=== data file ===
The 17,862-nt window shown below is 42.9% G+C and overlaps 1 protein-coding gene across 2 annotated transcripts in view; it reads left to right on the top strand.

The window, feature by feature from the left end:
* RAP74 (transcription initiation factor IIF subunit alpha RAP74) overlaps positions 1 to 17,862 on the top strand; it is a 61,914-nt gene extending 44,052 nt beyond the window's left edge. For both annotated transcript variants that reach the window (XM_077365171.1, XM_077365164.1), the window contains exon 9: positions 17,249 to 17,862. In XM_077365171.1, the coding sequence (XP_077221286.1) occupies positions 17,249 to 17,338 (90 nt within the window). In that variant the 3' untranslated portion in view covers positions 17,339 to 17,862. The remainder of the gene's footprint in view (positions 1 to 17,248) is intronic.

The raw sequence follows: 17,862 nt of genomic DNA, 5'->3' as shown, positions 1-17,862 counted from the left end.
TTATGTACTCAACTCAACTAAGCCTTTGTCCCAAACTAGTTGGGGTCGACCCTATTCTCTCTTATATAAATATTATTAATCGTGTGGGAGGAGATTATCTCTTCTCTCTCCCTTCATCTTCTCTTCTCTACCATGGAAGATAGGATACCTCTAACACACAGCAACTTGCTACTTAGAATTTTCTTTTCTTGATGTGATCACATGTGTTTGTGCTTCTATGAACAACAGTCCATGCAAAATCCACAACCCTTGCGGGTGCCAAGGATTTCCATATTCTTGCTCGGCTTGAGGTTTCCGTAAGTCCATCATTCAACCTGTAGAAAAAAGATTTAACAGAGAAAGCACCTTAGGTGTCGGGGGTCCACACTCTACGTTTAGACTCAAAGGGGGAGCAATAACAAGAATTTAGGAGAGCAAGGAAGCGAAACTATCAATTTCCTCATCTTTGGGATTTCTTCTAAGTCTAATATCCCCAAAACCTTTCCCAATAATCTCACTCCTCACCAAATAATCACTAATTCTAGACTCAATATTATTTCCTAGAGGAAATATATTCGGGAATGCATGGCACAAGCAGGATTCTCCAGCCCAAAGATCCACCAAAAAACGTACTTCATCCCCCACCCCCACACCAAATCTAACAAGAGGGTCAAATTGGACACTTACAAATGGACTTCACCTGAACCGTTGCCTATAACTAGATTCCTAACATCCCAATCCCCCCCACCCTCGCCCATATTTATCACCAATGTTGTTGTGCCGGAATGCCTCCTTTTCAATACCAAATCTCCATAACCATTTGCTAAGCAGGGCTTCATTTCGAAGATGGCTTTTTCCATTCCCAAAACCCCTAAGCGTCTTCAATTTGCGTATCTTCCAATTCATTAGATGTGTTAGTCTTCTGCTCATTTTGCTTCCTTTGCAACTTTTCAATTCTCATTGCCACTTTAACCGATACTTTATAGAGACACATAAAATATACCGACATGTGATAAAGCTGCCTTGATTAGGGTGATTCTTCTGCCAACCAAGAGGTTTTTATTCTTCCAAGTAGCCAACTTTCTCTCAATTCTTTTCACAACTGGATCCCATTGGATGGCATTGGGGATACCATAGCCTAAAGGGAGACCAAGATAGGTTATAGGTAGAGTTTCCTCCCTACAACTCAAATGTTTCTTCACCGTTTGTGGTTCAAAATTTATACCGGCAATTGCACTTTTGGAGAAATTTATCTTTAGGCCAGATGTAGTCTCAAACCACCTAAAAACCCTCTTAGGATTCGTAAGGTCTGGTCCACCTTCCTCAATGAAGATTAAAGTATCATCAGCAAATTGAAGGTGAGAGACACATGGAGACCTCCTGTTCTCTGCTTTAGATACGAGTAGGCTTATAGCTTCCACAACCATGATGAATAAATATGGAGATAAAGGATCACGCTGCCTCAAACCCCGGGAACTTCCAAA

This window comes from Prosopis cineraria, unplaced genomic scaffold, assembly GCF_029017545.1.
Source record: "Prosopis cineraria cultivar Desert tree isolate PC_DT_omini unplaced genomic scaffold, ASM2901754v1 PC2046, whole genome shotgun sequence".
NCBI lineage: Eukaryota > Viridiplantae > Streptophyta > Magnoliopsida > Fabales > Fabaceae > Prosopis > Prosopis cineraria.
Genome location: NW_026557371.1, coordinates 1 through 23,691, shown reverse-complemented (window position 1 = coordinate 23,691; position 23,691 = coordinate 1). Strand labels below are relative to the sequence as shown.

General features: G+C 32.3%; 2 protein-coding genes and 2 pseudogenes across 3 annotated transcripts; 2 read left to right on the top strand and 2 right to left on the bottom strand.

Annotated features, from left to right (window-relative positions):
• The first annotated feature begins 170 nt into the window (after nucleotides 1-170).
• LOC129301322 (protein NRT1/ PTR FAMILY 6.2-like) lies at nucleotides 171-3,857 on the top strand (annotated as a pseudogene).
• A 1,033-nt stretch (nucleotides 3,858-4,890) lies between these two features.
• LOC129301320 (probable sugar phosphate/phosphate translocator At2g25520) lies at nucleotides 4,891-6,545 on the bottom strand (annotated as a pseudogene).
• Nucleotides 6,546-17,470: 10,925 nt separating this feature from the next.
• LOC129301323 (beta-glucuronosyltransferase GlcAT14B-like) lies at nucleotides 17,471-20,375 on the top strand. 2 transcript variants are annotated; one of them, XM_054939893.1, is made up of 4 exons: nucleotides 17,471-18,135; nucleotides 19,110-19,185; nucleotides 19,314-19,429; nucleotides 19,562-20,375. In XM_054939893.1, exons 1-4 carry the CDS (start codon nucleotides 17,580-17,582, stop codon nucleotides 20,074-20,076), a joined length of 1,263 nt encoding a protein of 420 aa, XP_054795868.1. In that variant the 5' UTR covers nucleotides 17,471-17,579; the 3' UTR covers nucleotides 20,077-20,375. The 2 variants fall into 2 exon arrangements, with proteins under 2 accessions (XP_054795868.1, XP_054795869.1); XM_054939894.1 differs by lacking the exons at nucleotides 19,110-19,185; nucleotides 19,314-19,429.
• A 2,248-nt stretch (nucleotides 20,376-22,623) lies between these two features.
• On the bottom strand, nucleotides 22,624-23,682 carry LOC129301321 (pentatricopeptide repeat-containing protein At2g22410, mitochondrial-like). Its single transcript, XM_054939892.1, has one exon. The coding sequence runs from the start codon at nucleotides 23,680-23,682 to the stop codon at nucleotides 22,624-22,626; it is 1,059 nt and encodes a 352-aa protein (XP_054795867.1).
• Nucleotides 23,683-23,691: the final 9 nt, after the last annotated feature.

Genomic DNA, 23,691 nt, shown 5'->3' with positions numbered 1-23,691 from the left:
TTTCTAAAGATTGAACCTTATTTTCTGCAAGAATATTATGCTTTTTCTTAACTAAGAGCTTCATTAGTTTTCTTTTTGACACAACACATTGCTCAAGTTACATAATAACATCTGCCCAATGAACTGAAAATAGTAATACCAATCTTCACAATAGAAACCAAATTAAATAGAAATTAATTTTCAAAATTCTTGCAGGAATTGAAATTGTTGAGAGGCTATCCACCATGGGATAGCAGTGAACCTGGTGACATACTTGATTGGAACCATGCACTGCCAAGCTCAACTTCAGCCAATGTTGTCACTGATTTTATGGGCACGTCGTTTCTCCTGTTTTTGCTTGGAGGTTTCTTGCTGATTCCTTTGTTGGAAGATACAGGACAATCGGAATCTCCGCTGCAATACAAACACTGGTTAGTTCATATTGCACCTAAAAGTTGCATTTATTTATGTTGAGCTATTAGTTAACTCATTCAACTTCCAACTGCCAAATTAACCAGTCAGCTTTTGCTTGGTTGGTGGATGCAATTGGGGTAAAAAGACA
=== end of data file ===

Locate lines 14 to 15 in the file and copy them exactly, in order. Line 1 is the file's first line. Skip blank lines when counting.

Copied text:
• A 1,033-nt stretch (nucleotides 3,858-4,890) lies between these two features.
• LOC129301320 (probable sugar phosphate/phosphate translocator At2g25520) lies at nucleotides 4,891-6,545 on the bottom strand (annotated as a pseudogene).